• Chikushino, Fukuoka


Regarding the May 4 Jiji article “Last reactor halts Saturday“: The measure of the Japanese people’s distrust of any government assessment of the country’s nuclear power system can be measured literally in becquerels as many members of the public now carry their own compact radiation-measuring devices. The demand for the devices may not be as much of an overreaction as it may seem at first, because the government’s fixed measuring devices have been placed at locations and elevations favorable to the power companies. The government devices do not paint the full picture.

In addition, there have been instances of contaminated building materials far afield, and those responsible have still not figured out how to safely dispose of all the radioactive rubble lying around well over a year after the meltdowns at Fukushima. Under these circumstances it is only natural for all of the nuclear power plants to be closed until a sincere moratorium has been completed. All the frantic makeshift efforts in recent months to put the power plants back on line are the desperate result of years of colluding and turning blind eyes to the terrible threats that nuclear power plus human greed and ineptitude continue to pose.

Most conspicuous in recent weeks have been the clamoring and pressure tactics of the utility conglomerates to raise prices as though they were the victims not the perpetrators.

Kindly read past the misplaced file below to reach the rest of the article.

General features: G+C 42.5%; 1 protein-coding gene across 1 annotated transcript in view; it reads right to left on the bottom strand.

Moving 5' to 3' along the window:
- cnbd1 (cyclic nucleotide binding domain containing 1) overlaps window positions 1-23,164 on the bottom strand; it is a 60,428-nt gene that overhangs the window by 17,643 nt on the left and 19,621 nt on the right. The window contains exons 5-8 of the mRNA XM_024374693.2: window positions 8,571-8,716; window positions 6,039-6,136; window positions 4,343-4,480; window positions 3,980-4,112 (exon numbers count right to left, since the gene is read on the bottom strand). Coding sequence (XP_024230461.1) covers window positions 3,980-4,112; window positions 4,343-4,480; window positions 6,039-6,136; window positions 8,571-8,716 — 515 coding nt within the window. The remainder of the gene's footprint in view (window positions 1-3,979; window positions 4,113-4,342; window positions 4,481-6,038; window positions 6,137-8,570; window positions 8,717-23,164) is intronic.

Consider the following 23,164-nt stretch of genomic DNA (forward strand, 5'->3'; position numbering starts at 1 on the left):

Their methods are as insidious as ever. They have a history of influencing political decisions by having their employees pretend to be members of the public voicing support for nuclear power, as in Kyushu, for example. Now they are producing false data to suggest that there will be a huge lack of electricity this summer unless the nuclear power plants are restarted immediately.

Public distrust isn’t limited to nuclear power — almost every part of government operations has been mired in secrecy at best, if not blatant corruption. The crippled health and welfare system is the product of decades of brazen greed and lack of oversight.

The opinions expressed in this letter to the editor are the writer’s own and do not necessarily reflect the policies of The Japan Times.

david john

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